Scripture (MT 18:21-35)
Peter approached Jesus and asked him,
"Lord, if my brother sins against me,
how often must I forgive him?
As many as seven times?"
Jesus answered, "I say to you, not seven times but seventy-seven times.
That is why the Kingdom of heaven may be likened to a king
who decided to settle accounts with his servants.
When he began the accounting,
a debtor was brought before him who owed him a huge amount.
Since he had no way of paying it back,
his master ordered him to be sold,
along with his wife, his children, and all his property,
in payment of the debt.
At that, the servant fell down, did him homage, and said,
'Be patient with me, and I will pay you back in full.'
Moved with compassion the master of that servant
let him go and forgave him the loan.
When that servant had left, he found one of his fellow servants
who owed him a much smaller amount.
He seized him and started to choke him, demanding,
'Pay back what you owe.'
Falling to his knees, his fellow servant begged him,
'Be patient with me, and I will pay you back.'
But he refused.
Instead, he had him put in prison
until he paid back the debt.
Now when his fellow servants saw what had happened,
they were deeply disturbed, and went to their master
and reported the whole affair.
His master summoned him and said to him, 'You wicked servant!
I forgave you your entire debt because you begged me to.
Should you not have had pity on your fellow servant,
as I had pity on you?'
Then in anger his master handed him over to the torturers
until he should pay back the whole debt.
So will my heavenly Father do to you,
unless each of you forgives your brother from your heart."
Recently I took on a teaching position at Dominican High School. The students have been great but since they are teenagers there are moments where they act out. One student has had more issues than others. This particular person seems unable to get it together. Some of the offenses have involved copying work from another student, talking back to his teacher and using vulgarity in class. After the last offense these words came out of my mouth: “I am losing my patience with you. You need to pull it together.” Accountability in a high school setting is an important part of discipline and quite frankly this person had earned that reprimand and more but having lost patience with this student stands in contrast to the limitless patience and compassion God has for us.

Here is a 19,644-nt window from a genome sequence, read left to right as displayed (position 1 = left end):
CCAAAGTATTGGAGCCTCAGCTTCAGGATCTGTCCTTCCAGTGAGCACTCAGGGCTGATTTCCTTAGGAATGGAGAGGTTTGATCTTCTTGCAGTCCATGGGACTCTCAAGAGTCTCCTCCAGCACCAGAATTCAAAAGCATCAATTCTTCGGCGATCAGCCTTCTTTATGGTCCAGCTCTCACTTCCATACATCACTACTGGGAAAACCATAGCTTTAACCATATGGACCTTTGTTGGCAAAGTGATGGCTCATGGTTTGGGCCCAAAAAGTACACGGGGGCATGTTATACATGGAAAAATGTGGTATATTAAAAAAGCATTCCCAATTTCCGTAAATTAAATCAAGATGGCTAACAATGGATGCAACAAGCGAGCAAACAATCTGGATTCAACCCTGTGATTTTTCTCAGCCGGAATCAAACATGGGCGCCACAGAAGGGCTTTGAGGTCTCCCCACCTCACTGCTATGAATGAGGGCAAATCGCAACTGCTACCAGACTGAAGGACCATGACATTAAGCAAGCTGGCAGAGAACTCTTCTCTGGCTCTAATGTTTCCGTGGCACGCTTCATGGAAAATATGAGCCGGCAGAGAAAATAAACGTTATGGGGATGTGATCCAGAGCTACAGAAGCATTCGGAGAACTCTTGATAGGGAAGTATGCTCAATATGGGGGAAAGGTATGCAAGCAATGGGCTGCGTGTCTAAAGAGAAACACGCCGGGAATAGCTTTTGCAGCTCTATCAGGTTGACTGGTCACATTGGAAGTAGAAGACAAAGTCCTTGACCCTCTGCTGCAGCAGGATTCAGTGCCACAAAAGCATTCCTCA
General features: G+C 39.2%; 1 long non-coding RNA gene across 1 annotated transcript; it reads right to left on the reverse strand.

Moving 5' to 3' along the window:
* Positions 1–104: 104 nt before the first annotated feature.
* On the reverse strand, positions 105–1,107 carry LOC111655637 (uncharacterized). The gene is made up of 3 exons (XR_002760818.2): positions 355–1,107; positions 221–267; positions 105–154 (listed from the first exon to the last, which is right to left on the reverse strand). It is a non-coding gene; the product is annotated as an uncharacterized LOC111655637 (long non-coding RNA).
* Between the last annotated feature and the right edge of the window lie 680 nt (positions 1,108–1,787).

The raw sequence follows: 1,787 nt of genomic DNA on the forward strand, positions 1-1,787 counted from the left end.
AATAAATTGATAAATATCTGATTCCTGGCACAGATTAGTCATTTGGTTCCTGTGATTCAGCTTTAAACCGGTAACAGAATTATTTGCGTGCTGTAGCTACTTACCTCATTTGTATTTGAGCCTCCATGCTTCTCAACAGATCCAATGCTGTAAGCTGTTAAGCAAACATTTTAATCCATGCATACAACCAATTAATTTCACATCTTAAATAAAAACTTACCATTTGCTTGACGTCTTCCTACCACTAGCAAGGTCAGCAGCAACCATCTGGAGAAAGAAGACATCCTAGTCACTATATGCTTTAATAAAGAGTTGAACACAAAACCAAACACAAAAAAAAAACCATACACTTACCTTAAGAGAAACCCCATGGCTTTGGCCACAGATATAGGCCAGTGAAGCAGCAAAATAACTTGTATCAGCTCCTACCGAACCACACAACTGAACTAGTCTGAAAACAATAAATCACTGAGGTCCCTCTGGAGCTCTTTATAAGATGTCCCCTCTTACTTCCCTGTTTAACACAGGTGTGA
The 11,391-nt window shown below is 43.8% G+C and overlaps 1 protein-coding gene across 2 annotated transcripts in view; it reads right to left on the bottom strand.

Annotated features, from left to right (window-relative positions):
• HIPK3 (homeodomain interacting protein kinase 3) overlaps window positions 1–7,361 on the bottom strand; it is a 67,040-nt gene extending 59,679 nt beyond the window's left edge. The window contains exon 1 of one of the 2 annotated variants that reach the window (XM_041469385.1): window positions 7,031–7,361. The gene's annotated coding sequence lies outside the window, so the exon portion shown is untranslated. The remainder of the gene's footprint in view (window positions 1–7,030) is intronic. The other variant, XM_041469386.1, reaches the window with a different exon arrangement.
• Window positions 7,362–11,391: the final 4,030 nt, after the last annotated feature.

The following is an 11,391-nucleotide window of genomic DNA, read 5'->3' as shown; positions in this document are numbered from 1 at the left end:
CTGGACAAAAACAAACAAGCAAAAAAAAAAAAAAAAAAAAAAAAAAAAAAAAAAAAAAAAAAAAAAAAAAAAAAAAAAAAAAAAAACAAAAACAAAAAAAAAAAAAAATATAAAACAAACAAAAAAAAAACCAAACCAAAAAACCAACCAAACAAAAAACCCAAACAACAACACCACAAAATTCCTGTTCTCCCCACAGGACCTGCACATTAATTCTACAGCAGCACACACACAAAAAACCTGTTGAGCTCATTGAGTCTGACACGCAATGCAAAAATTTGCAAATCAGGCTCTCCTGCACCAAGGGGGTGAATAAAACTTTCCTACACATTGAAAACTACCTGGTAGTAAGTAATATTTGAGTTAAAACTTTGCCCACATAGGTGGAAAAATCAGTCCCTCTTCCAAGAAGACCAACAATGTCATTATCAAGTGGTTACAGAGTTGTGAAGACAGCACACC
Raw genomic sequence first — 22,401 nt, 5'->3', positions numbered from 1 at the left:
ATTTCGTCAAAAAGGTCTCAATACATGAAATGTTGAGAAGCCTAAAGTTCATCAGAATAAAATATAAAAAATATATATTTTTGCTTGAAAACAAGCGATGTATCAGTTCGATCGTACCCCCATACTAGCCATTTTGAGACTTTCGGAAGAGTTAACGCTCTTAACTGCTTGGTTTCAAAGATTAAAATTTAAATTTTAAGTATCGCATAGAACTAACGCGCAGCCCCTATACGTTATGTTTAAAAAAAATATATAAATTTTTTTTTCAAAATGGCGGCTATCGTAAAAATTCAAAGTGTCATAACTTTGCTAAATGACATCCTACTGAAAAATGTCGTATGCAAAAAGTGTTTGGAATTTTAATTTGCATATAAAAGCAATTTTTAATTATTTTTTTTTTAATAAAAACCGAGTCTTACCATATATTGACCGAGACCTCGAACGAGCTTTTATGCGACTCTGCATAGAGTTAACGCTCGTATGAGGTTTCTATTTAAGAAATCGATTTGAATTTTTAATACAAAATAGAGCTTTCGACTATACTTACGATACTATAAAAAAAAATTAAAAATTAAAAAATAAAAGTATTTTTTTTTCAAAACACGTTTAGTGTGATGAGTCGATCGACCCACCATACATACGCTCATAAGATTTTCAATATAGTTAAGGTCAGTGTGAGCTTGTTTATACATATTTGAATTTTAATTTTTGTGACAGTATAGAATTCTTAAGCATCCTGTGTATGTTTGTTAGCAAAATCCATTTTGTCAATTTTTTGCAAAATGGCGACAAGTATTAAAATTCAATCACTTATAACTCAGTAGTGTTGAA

When Peter asks Jesus, how many times must he forgive he believes he is being quite generous in suggesting seven times. In the bible, the number seven represents completeness or perfection. Peter is asking must I forgive those who hurt me perfectly. He probably was expecting a pat on the back for being so magnanimous. Yet as Jesus often does, he pushes Peter further. You are not just to offer forgiveness perfectly, but it is perfection times perfection. The forgiveness we are to offer is complete, full or total. There is not to be an ounce of anger, hurt or resentment left over. It is a forgiveness that has the potential to transform.
It is likely that we will be each character in the story sometime in our lives. There will be times where we can be the king and set a person free by forgiving them. Other times we will be the servant who is set free. It is possible that we will be the servant who refuses to forgive. And there may be times we will be the servant who is throttled because of our indiscretion.
Sadly, the parable ends with both servants in prison because of an inability to offer compassion and mercy. Even though we have been hurt the power we have to forgive and set someone free is based on the fact that we have been forgiven. Forgiveness is meant to be contagious. Today you are called to spread mercy and forgiveness! I will start with my students.
- When have you received an undeserved gift of forgiveness?
- What offenses are most difficult for you to forgive?
These Lenten reflections are written by friends of 12plus1, Inc. Discovery House a service-based gap year experience for participants ages 18-20 will begin August 2018. Please share this information with an individuals who may want to participate or support this new ministry.
FAST from a desire for revenge.
PRAY for patience with those who annoy you.
GIVE yourself forgiveness.
Joe Nettesheim is the founder and director of 12plus1. He has been involved in Church ministry since 1991. Besides 12plus1 he also teaches part time for Dominican High School and Cardinal Stritch University. He is married to Maribeth. Their blended family consists of 5 children, 2 sons-in-law, 6 grandchildren and TS Eliot, the golden doodle puppy.